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cidgrad98
02-09-2006, 05:59 PM
Just moved out to country and we have a water well. I keep forgetting to drip water when it dips below freezing then when I wake up I have no water (in all my faucets) until it warms up.

Part of the problem is I don't have a cover (one of those fake plastic rocks or something) to cover it. Should I insulate it somehow before I put the cover on? I wasn't sure if wrapping the exposed pipes in some type of insulation was recommended. I attached picture of the part sticking out of ground.

Also not exactly sure where it is freezing. I'm guessing it is where the pump is sticking out of ground or where my water line enters the house and goes to my pump (here only about a 6 inches is exposed going from house under ground and it is wrapped in some type of wrap.)

Are there any other options other than dripping faucets every time it gets below freezing?

thanks

Cass
02-09-2006, 06:17 PM
What part of the country do you live in. It will determine how / what degree to insulate.

rshackleford
02-09-2006, 06:18 PM
cover it up withs something and insulate it. place a light bulb inside on a thermal plug. make sure you don't set it up so that it starts a fire.

put some heat tape with an self regulating thermostate on it and warp styrofoam insulation around that.

if the temp only drops a little bit, you might get away with some heavy duty foam insulation on the pipes.

cidgrad98
02-09-2006, 06:31 PM
I'm in Lake Wylie, SC and we only have about 3 months where it can get below freezing. We usually don't get below 20 degrees.

thanks

Bob NH
02-09-2006, 07:14 PM
The first thing you want to do is take a very legible picture of that tag on the pipe and print it out so you will have the information when you need it. You WILL need it. It is probably the data on the pump in the well.

Here is one of what are probably hundreds of links showing how submersible pumps are installed.

www1.agric.gov.ab.ca/$department/deptdocs.nsf/all/agdex719?opendocument

What you are looking at is not your pump. The large pipe is an extension of the casing of your well and contains no water above the ground. The small pipe is the pipe from your pump. Your pump is way down in the well.

The part that is freezing is probably inside the iron pipe at the top of the well. If it freezes again you can apply a hair dryer or a torch to the metal parts, or a hair dryer to the plastic pipe, to thaw it out.

The problem with it freezing is that it is very likely to damage your pump or your well piping. Submersible pumps should never be shut off tightly and that is what freezing the discharge line does. You are very lucky that your pump continues to work.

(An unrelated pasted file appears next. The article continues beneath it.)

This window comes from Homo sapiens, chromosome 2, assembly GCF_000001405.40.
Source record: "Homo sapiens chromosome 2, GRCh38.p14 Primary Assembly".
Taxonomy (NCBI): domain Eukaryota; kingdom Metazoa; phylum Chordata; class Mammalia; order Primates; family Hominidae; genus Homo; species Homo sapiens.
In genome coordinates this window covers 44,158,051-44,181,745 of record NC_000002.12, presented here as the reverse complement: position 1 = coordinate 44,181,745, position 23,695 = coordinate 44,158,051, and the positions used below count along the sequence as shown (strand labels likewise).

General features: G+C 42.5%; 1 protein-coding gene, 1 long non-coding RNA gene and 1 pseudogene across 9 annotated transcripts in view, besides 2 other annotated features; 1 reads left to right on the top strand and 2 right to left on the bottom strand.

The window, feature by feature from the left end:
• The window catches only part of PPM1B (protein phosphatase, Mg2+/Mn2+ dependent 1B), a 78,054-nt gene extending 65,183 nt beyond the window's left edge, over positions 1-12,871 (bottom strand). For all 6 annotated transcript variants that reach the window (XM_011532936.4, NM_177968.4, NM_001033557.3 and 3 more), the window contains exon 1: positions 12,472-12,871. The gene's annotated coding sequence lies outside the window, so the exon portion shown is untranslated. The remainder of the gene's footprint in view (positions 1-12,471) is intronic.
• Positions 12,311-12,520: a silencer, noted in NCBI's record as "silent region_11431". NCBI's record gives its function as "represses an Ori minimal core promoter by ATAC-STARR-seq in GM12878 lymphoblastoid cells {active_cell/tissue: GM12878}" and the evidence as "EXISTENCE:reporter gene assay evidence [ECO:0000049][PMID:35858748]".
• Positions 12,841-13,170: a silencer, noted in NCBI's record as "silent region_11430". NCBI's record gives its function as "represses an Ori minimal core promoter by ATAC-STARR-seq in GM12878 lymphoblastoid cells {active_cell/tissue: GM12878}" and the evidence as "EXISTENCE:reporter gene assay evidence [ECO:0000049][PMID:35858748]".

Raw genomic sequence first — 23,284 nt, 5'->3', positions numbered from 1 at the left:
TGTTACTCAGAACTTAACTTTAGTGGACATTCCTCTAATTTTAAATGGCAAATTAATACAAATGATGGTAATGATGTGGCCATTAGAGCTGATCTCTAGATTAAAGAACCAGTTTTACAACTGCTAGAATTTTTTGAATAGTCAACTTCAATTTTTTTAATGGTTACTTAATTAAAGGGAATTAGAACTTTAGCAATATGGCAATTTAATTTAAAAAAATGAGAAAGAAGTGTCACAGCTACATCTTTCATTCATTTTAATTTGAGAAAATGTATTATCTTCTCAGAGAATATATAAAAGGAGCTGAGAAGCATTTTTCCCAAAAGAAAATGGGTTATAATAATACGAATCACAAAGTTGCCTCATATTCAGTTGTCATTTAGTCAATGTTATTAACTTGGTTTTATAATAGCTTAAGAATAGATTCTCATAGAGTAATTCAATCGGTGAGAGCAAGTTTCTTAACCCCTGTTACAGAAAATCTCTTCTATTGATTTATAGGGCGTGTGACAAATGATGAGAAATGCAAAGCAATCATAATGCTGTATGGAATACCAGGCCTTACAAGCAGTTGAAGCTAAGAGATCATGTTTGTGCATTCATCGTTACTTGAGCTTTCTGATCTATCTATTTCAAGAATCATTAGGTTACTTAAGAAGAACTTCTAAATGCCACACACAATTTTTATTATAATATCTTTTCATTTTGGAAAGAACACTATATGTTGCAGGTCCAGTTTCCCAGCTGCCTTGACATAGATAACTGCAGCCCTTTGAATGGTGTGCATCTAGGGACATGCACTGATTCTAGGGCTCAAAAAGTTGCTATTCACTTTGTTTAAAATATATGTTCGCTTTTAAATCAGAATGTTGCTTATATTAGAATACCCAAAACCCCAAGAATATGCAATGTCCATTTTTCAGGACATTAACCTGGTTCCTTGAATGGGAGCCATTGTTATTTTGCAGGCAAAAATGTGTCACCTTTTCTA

In South Carolina you can probably insulate it in a way that will let some ground heat keep it warm. Here is my free engineered Well Hot-Cap.

1. Get a round plastic trash barrel that will fit upside down over the well head, and another round barrel that is somewhat larger than the first.
2. Put insulation in the bottom of the larger one so that when the smaller is inside the larger the tops are even.
3. Stuff insulation into the space between the two barrels. Not too tight, just tight enough to keep it centered.
4. Set the whole shebang over the well head and put a rock on it.

You are free to make design improvements to fit the terrain and conditions on the site.

cidgrad98
02-10-2006, 07:27 PM
Hi Bob, thank you very much for the info. This is exactly what I was looking for. Yes, I tried a hair dryer on the iron pipe sticking out of the well the other day but I probably didn't hold it there long enough. I do have a closeup picture of all the technical info on the well for future reference. thanks again

Mike Swearingen
02-11-2006, 01:35 PM
Excellent idea to take a good photo of the well information on the metal plate before it corrodes away. It should have the well depth, water level and other pertinent information about your well.
The average homeowner should never heat a frozen pipe with a torch, which can cause a steam explosion. Use a heat lamp, heat tape, or hair dryer.
There are a number of ways to prevent wells (and pumps) from freezing. Insulation is the key, of course, no matter what type of housing is over it (trash cans, fiberglass "rocks", brick or frame well houses, etc.).
One good trick that I've always liked with a heat lamp in an insulated well or pump house (best) is to drill a hole in it towards the home large enough to caulk in a pop bottle bottom. That way you can always see if the heat lamp is working or burnt out, especially at night, from a window in your home.
Good Luck!
Mike